Football season is just starting in this country, so if you tuned into FoodTV last weekend you’d have noticed that most shows featured “game food,” stuff you can serve for friends who come over to watch that big match.  Giada joined the party too, one of the dishes featured in her show was chicken adobo, a recipe from a Filipino friend of hers, using chicken drumsticks.  I liked the marinade with its strong vinegar component,  but changed the method of cooking a bit. After a slow braising, I moved the dish to the oven, blasted it at high temperature to crisp up the skin.  I also included chicken thighs because they happen to be the best part of the bird. By far.

(adapted from Giada de Laurentiis)

3/4 cup white wine vinegar
3/4 cup soy sauce
1/3 cup light brown sugar
2 cloves garlic, crushed
3/4 teaspoon crushed red pepper flakes
2 dried bay leaves
4  chicken drumsticks
4 chicken thighs
1 + 1/2 cups  chicken broth
2 tablespoons arrowroot
2 tablespoons fresh lime juice (from 2 large limes)
Kosher salt and freshly ground black pepper
chopped fresh parsley or cilantro (optional)

Make the marinade by combining in a medium bowl the vinegar, soy, sugar, garlic, and red pepper flakes. Whisk until the sugar is completely dissolved, add the bay leaves.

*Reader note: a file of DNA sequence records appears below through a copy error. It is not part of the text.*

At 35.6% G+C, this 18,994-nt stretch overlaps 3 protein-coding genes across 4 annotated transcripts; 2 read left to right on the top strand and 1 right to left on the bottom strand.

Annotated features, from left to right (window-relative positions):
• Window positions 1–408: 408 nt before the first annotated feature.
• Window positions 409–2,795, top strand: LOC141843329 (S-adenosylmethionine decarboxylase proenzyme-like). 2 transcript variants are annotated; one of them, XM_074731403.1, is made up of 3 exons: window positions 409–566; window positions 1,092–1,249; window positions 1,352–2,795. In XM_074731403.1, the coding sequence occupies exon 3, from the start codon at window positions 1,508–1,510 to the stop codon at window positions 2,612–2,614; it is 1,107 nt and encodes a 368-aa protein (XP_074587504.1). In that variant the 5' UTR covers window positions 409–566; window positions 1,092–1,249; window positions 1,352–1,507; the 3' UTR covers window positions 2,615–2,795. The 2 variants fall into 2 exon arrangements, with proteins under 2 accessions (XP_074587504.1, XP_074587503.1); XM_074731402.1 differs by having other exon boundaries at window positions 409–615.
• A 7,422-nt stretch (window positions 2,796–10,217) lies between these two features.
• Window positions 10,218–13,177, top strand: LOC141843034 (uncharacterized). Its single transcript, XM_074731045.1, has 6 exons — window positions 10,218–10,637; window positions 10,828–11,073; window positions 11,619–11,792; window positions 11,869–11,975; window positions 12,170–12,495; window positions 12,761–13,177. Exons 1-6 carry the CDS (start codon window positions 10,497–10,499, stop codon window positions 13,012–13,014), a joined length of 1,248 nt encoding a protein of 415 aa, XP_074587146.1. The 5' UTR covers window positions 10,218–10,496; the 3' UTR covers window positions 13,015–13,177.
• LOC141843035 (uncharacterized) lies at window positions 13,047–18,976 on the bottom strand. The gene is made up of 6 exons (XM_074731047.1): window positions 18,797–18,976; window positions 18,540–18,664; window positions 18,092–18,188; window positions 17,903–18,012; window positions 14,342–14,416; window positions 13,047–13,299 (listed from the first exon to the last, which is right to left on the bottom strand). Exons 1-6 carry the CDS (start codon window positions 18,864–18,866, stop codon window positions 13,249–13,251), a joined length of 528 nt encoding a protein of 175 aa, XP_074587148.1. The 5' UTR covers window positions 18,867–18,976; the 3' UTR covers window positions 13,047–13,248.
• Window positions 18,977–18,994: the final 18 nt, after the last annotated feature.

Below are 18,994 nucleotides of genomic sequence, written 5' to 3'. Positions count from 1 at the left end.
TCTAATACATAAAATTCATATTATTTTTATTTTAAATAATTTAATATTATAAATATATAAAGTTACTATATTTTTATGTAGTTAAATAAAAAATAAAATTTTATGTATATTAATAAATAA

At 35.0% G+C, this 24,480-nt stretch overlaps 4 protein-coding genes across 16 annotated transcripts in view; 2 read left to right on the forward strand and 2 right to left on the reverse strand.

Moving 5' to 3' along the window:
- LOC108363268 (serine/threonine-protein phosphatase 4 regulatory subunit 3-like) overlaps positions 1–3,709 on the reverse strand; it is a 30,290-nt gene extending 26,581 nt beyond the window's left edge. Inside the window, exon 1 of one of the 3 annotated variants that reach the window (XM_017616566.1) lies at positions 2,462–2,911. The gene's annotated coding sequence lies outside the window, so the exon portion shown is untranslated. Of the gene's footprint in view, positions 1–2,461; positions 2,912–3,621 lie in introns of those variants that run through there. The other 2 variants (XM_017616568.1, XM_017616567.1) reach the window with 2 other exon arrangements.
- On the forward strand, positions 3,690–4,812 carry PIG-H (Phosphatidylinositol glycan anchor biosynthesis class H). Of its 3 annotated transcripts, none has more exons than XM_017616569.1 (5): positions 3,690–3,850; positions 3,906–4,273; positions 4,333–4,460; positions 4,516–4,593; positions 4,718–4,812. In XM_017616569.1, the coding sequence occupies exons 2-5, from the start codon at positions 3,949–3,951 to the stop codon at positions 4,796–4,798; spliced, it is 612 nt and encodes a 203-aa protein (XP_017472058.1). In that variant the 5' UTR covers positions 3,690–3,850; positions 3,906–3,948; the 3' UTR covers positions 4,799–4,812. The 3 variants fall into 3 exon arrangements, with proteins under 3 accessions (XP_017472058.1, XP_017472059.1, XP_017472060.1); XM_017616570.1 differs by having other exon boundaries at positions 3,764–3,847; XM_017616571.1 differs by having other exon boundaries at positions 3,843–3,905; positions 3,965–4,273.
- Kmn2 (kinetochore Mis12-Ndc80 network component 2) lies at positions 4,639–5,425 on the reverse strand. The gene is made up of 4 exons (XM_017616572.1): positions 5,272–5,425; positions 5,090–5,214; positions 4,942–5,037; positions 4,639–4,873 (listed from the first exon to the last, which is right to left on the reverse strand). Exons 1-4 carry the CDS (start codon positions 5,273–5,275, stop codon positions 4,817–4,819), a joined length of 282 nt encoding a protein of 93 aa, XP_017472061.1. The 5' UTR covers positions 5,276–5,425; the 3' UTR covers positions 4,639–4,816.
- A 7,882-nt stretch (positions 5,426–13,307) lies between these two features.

Arrange the chicken in a single layer in a glass baking dish. Pour the marinade over the chicken and refrigerate for 2 hours, turning the chicken over halfway through.

Place the chicken and marinade in a Dutch oven and add the chicken broth. Bring the liquid to a boil over medium-high heat. Reduce the heat to a simmer and cook for 1 hour, turning the chicken every 20 minutes, until cooked through.  Transfer the chicken to a baking dish, add some of the cooking liquid over it, and place in a 450F oven.

Meanwhile, reduce the marinade to make a sauce.  Remove and discard the bay leaves and the garlic cloves.  Whisk the arrowroot in  1/8 cup of water, add it together with the lime juice into the Dutch oven. Cook until the mixture thickens, about 5  minutes. Season with salt and pepper, to taste.

When the chicken is well browned, and the skin crisp, transfer to a serving dish, and pour some of the thickened sauce around it.  Sprinkle with fresh herbs, if using.


to print the recipe, click here

I love the slightly acidic kick given by the vinegar in this dish.  At first I was a bit wary of using a 50/50 proportion of vinegar to soy, but it worked quite well for our taste.  The chicken melts apart, but the final blast in the oven ensures that the skin won’t be mushy.  I served it with sauteed zucchini, but a more traditional approach – which I recommend – would be white rice.  Come to think of it, sweet potatoes would complement it well too.  Any chicken leftover can be shredded into tortillas, a little salsa on the side, another great option while watching the big game.  Or your favorite cooking show… 😉

ONE YEAR AGO:  Shrimp in Moroccan-Style Tomato Sauce

TWO YEARS AGO: Golden Zucchini: A Taste of Yellow

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